Wednesday, June 15, 2011 9:00AM - 9:12AM |
H3.00006: Superradiance in spin-J atoms: Effects of multiple atomic levels Guin-Dar Lin, Susanne Yelin We study the superradiance dynamics in a dense system of atoms each of which can be generally a spin-J particle with J an arbitrary half-integer. Using a novel formalism we derive an effective two-body master equation to study the relevant cooperative and collective effects, taking into account the coherence of transitions between different atomic levels. One direct application of such calculation is to study the superradiance, in the context of polar molecules, due to transitions between multiple excitation levels, e.g. vibrational modes. [Preview Abstract] |
Wednesday, June 15, 2011 9:12AM - 9:24AM |
H3.00007: Cavity QED systems with group II atoms and the crossover between lasing and superradiance David Tieri, Dominic Meiser, Murray Holland Recently, cavity QED systems with an optical transition with a decay rate many orders of magnitude smaller than than normal dipole allowed optical transitions have been realized experimentally. These new systems allow access to investigate the crossover between lasing and superradiance. We model such systems theoretically using a master equation, and solve this equation using the quantum state diffusion algorithm. We discuss the statistical properties of the generated light. A solid understanding of this crossover regime could allow us to transplant some of the knowledge and methods from the laser side to the steady steady superradiance side, where we have recently demonstrated the possibility of a mHz linewidth light source. [Preview Abstract] |
Wednesday, June 15, 2011 9:24AM - 9:36AM |
H3.00008: Stochastic light shifts of ground-state quantum beats Andres Cimmarusti, David Norris, Luis Orozco, Pablo Barberis-Blostein, Howard Carmichael We present evidence of light shifts opposite in sign to the AC Stark shift that influence the evolution of atomic ground-state superpositions. We drive $^{85}$Rb atoms, near resonance, with a mode of an optical cavity in the presence of a weak magnetic field and monitor fluctuations in spontaneous emission into an orthogonal mode. Beats appear from a coherent ground-state superposition that evolves in time between photon emissions. Analysis of intensity autocorrelations reveals oscillations at twice the ground-state Larmor frequency. The beats depend on magnetic field magnitude, laser detuning and intensity. We find that small phase shifts coming from successive spontaneous emissions cumulatively and stochastically give rise to frequency shifts, of the order of hundreds of kilohertz per photon, along with dephasing of the superpositions due to the phase diffusion process. [Preview Abstract] |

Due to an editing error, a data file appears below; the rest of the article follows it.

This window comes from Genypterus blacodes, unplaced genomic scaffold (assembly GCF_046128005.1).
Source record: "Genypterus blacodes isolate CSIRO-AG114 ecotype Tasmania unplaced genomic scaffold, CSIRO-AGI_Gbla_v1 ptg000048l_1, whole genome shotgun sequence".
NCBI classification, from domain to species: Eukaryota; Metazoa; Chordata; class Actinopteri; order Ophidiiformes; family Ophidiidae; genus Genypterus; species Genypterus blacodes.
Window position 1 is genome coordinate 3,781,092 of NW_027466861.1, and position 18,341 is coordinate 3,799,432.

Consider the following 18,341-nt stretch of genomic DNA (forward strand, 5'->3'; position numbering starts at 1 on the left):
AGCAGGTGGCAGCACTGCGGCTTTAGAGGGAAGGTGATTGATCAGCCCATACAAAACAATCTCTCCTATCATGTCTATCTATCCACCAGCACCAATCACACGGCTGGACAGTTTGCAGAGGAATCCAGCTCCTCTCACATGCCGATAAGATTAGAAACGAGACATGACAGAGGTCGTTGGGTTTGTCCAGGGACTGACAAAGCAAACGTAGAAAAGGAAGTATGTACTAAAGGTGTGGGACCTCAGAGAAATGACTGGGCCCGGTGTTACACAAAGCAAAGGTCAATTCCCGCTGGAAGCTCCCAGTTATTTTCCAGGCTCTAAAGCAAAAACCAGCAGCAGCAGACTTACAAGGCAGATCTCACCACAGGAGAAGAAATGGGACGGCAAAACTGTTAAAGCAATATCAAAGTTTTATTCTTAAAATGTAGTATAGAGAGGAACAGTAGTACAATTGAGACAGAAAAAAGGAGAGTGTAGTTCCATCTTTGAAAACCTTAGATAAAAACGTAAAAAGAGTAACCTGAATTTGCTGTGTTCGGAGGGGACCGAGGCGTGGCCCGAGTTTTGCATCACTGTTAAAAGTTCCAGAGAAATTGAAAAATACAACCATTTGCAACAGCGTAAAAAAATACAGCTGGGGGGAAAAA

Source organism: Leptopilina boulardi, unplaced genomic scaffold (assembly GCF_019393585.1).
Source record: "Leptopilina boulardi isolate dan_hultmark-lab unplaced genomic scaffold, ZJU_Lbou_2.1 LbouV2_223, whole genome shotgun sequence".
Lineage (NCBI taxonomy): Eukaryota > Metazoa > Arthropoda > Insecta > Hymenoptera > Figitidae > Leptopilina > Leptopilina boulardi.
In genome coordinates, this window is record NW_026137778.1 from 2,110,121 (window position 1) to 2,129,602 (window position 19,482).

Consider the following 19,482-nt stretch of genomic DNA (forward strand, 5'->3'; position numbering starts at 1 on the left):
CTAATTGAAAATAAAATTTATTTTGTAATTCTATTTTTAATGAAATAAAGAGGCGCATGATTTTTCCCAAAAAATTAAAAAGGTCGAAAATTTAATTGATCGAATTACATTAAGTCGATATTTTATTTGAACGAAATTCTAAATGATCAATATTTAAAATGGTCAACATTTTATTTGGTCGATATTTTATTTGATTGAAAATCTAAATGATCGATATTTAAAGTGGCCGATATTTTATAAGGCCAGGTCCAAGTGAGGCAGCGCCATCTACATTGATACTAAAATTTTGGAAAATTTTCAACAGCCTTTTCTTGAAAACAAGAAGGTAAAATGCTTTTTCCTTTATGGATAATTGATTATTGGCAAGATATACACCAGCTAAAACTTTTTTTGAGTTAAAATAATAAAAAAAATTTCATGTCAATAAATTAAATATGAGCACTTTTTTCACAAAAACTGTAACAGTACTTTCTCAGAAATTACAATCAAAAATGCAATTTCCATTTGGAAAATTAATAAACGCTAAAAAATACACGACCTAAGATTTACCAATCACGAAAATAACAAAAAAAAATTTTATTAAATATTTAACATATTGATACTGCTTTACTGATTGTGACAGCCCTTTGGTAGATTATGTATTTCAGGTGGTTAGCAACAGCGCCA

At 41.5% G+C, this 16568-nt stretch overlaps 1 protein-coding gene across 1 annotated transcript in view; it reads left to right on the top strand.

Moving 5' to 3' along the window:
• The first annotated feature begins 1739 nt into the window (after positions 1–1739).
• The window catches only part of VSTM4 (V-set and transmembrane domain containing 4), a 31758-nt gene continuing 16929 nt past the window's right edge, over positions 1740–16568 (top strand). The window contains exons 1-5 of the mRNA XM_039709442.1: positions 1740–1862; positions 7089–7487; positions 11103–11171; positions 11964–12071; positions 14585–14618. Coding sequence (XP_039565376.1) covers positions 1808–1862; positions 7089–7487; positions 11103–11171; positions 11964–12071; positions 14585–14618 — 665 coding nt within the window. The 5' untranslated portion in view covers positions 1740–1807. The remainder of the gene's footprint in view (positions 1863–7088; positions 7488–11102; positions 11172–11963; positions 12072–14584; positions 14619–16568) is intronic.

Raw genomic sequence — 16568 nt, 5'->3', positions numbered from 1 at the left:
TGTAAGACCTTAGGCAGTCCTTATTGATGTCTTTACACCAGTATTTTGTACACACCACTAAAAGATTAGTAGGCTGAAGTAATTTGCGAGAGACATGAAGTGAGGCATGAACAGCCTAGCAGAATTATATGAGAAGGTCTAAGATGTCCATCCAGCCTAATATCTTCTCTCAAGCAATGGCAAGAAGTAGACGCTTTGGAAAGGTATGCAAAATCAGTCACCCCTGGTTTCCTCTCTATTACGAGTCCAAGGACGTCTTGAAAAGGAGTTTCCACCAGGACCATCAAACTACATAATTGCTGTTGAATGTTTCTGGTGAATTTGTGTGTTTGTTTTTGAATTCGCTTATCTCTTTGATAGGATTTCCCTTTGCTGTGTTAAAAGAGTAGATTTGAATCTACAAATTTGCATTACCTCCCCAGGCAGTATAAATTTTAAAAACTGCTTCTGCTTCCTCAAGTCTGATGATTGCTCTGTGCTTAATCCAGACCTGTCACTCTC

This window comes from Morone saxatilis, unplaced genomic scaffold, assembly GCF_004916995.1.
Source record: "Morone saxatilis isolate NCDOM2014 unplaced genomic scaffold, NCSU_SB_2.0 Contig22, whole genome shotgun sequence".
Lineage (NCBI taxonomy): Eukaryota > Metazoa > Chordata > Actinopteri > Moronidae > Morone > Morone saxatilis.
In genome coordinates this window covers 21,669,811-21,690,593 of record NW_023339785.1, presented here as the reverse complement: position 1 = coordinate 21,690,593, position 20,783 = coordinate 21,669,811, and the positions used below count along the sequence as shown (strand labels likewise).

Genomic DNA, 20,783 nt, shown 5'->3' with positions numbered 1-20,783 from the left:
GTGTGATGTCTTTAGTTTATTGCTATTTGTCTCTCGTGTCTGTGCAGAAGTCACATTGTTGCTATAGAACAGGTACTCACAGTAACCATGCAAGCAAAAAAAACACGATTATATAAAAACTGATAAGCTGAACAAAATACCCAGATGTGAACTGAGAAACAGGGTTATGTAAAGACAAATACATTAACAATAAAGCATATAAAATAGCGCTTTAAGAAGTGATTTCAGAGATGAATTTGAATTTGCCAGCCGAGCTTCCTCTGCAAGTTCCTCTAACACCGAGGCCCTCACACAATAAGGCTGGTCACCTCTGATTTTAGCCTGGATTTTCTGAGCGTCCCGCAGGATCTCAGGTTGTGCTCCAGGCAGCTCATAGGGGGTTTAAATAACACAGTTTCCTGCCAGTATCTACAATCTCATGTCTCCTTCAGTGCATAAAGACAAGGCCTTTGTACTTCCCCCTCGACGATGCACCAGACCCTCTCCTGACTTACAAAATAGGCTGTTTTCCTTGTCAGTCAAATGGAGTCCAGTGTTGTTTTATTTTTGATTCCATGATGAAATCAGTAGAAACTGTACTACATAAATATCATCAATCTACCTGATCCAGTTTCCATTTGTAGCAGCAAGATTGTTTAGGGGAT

Wednesday, June 15, 2011 9:36AM - 9:48AM |
H3.00009: Rotary echos for the preservation of quantum memories Hermann Uys, Ludwig De Clerq, Todd Green, Michael Biercuk, John Bollinger Dynamical decoupling is a promising technique for fighting the unwanted effects of decoherence in the context of quantum information. Decoupling techniques span two extremes from pulsed spin-echo sequences to optimized, continuous amplitude and phase modulation allowing arbitrary rotations on the Bloch sphere. On the one hand spin-echo techniques have the advantage of simplicity, while on the other optimized continuous modulation is expected to achieve better performance results at the cost complexity. That complexity exists both in the implementation and the modulation design, which either requires intimate knowledge of the relevant noise environment for numerical optimization or experimental optimization through feedback. Rotary echos represent an intermediate approach which have the advantage of continuous averaging of dephasing noise and pulsed compensation of fluctuations in the control field amplitude. Here we consider a classical dephasing noise environment and compare the performance of rotary echos to both pulsed and optimized continuous control decoupling techniques. [Preview Abstract] |
Wednesday, June 15, 2011 9:48AM - 10:00AM |
H3.00010: Single Ion Quantum Lock-In Amplifier Shlomi Kotler, Nitzan Akerman, Yinnon Glickman, Anna Keselman, Roee Ozeri Invented by Dicke, the lock-in measurement is a phase-sensitive detection scheme that can extract a signal with a known carrier frequency from an extremely noisy environment. Here we report on the implementation of a quantum analog to the classical lock- in amplifier. All the lock-in operations: modulation, detection and mixing, are performed via the application of non-commuting quantum operators on the electronic spin state of a single trapped Sr+ ion. We increase its sensitivity to external fields while extending phase coherence by three orders of magnitude, to more than one second. With this technique we measure magnetic fields with sensitivity of $25\ pT/\sqrt{Hz}$, and light shifts with an uncertainty below $140\ mHz$ after $1320$ seconds of averaging. These sensitivities are limited by quantum projection noise and, to our knowledge, are more than two orders of magnitude better than with other single-spin probe technologies. As a first application we perform light shift spectroscopy of a narrow optical quadruple transition. We remark that the quantum lock-in technique is generic and can potentially enhance the sensitivity of any quantum sensor. (http://arxiv.org/abs/1101.4885) [Preview Abstract] |